In our quest for a drop.io replacement, following its demise, I checked out quite a few options. Since drop-sites are used for different purposes, and since the alternatives offer a variety of functionalities and formats, we DO NOT have a winner. But, you wouldn’t get that impression from the unfair attention I’m about to give to . . .
MediaFire!, which was quite well-suited to our needs. We wanted a repository, away from our website, to store different groups of files, where we could direct others to view them. Our Marketing Group audio file archive looks like this. Simple enough, as is MediaFire. I say simple, but this site offers a host of free features, and some awesome premium options as well. Let me start with what I think is MediaFire’s best selling point: unlimited free storage. Yup. Even more amazing: MediaFire does not delete files, as long as they were uploaded by an account that is periodically logged-into. There is no download requirement to prevent deletion. And, if an account is deemed idle, the accountholder receives no less than three email notifications prior to any file removal. Files are perfectly easy to organize into subfolders, to password protect, to make private, etc. And, the site is not generally searchable, so your files are essentially private by default. Free accounts offer a maximum individual file size of 200 MB. Upgrades to “MediaPro” Accounts offer hotlink storage, which allows others to view your shared files without having to download them. Hot storage is available in the following amounts: 100 GB for $9/mo, 250 GB for $19/month, and 1000 GB for $69/mo. These accounts also offer brandable pages, custom URLs, encrypted transfers, and a lot of other features.
File Savr is cheap, but slightly less than convenient in having no free option, at $.99/mo, which provides 5 GB storage. For $5/mo, you get 25 GB, and for $10/mo, 100 GB. The individual file size limit for all plans is 5 GB. There are no apparent exciting features like MediaFire. Sorry.
File Dropper allows for an individual upload file size of 5 GB for free. Yes, that is larger than MediaFire; but, File Dropper has no aggregation, organization, or any other feature that MediaFire offers. And, on the free version, if a file sits without being downloaded for 30 days, it is deleted. You can pay $.99/mo to avoid such deletion. And, $5/mo allows for 50 GB individual file size, and $10/mo for 250 GB individual file size.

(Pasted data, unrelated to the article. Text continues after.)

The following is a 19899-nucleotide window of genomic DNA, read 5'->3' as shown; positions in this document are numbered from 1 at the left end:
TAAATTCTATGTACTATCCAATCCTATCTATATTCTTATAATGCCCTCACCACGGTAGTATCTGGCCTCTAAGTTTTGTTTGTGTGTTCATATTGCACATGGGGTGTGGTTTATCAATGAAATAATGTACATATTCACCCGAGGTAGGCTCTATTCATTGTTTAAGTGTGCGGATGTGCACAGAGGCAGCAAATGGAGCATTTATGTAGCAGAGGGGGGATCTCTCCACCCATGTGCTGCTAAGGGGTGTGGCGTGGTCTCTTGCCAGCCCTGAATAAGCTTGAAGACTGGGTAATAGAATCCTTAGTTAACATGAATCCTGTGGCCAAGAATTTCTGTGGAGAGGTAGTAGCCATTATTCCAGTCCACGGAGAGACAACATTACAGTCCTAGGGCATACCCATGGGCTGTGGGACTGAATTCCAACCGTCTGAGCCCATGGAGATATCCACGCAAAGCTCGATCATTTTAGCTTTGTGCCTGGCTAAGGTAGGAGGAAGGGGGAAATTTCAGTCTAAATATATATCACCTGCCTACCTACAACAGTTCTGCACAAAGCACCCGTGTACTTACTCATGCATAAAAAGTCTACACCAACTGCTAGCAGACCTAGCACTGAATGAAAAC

SpiderOak requires download. Ugh. Free accounts, which require you to join, only offer 2 GB of storage. Increments of 100 GB of storage can be purchased for $10/mo. This program also offers an online backup feature; but, it doesn’t seem — I have not tested it — as fluid as that of SugarSync, below.
SugarSync provides 5 GB of storage for free, with an individual file size limit of 25 MB, which expires after 21 days. More advanced plans offer 30 GB storage at $4.99/mo, 60 GB at $9.99/mo, 100 GB at $14.99/mo, 250 GB at $24.99/mo, and 500 GB at $39.99/mo. These plans offer some unique features, notably the online file backup. I didn’t test it because I didn’t want to go through the hassle of disabling it, since it occurs automatically after your initial backup. Slightly more advanced features on the business version include administrative controls of other users’ viewing and editing access.
If your drop-site needs extend to collaboration, there are some fancier alternatives, too…
Dropbox requires download. I’m downloading-software-averse. In any event, if you want to know anything, or everything, about Dropbox, Nerino Petro is your man.
Box (like Dropbox, after dropping the “drop”, or something…) is geared toward collaboration. The administrator can adjust settings for other users, which even reaches to password parameters and renewal requirements. Other features include reporting, group permissions, and custom branding, though whether that includes custom url is unspecified. Box’s personal level is free and offers 5 GB of storage, with an individual file size of 1 GB. A huge jump to 500 GB of storage costs $15/user/month (per user!). Custom packages with unlimited storage require quotes. I didn’t bother getting any quotes. Sorry.
If collaborating isn’t enough, and you want to sell your files, too…
Docstoc has that feature. As such, it is publicly searchable; but, you can make documents private, at your choosing.
Scribd, like Docstoc, allows you to sell files, and is more like a public research forum. Again, a simple checkbox allows you to privatize your documents (can the word “privatize” be used like that?). Scribd, however, automatically linked to my Facebook account to recommend stuff for me to read. Creeped out. The end.